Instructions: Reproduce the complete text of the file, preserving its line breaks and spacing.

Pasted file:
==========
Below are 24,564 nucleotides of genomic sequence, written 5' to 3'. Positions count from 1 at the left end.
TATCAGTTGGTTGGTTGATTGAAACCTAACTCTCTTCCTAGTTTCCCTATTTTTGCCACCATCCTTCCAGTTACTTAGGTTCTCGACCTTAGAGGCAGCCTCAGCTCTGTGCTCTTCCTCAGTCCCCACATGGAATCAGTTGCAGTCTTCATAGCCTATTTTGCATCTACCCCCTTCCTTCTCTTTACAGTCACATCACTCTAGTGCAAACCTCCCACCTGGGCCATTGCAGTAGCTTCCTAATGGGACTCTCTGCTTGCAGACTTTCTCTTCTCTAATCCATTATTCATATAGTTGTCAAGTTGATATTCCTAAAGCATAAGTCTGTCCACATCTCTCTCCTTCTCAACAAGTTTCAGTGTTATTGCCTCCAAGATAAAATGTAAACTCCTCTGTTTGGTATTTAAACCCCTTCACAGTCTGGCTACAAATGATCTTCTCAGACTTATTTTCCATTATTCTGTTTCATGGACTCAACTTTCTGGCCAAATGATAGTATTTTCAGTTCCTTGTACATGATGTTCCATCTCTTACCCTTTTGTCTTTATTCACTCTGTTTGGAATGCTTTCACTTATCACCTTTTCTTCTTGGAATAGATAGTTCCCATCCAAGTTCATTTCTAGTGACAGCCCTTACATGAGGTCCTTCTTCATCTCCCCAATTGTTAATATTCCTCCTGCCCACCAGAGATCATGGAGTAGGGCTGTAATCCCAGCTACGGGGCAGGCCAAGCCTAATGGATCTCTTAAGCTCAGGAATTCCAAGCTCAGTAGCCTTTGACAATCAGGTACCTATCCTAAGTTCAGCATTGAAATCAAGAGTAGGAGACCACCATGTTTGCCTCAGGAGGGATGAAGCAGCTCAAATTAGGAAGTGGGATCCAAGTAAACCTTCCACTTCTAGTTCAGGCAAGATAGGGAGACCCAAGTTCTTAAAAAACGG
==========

Below are 24,564 nucleotides of genomic sequence, written 5' to 3'. Positions count from 1 at the left end.
TATCAGTTGGTTGGTTGATTGAAACCTAACTCTCTTCCTAGTTTCCCTATTTTTGCCACCATCCTTCCAGTTACTTAGGTTCTCGACCTTAGAGGCAGCCTCAGCTCTGTGCTCTTCCTCAGTCCCCACATGGAATCAGTTGCAGTCTTCATAGCCTATTTTGCATCTACCCCCTTCCTTCTCTTTACAGTCACATCACTCTAGTGCAAACCTCCCACCTGGGCCATTGCAGTAGCTTCCTAATGGGACTCTCTGCTTGCAGACTTTCTCTTCTCTAATCCATTATTCATATAGTTGTCAAGTTGATATTCCTAAAGCATAAGTCTGTCCACATCTCTCTCCTTCTCAACAAGTTTCAGTGTTATTGCCTCCAAGATAAAATGTAAACTCCTCTGTTTGGTATTTAAACCCCTTCACAGTCTGGCTACAAATGATCTTCTCAGACTTATTTTCCATTATTCTGTTTCATGGACTCAACTTTCTGGCCAAATGATAGTATTTTCAGTTCCTTGTACATGATGTTCCATCTCTTACCCTTTTGTCTTTATTCACTCTGTTTGGAATGCTTTCACTTATCACCTTTTCTTCTTGGAATAGATAGTTCCCATCCAAGTTCATTTCTAGTGACAGCCCTTACATGAGGTCCTTCTTCATCTCCCCAATTGTTAATATTCCTCCTGCCCACCAGAGATCATGGAGTAGGGCTGTAATCCCAGCTACGGGGCAGGCCAAGCCTAATGGATCTCTTAAGCTCAGGAATTCCAAGCTCAGTAGCCTTTGACAATCAGGTACCTATCCTAAGTTCAGCATTGAAATCAAGAGTAGGAGACCACCATGTTTGCCTCAGGAGGGATGAAGCAGCTCAAATTAGGAAGTGGGATCCAAGTAAACCTTCCACTTCTAGTTCAGGCAAGATAGGGAGACCCAAGTTCTTAAAAAACGG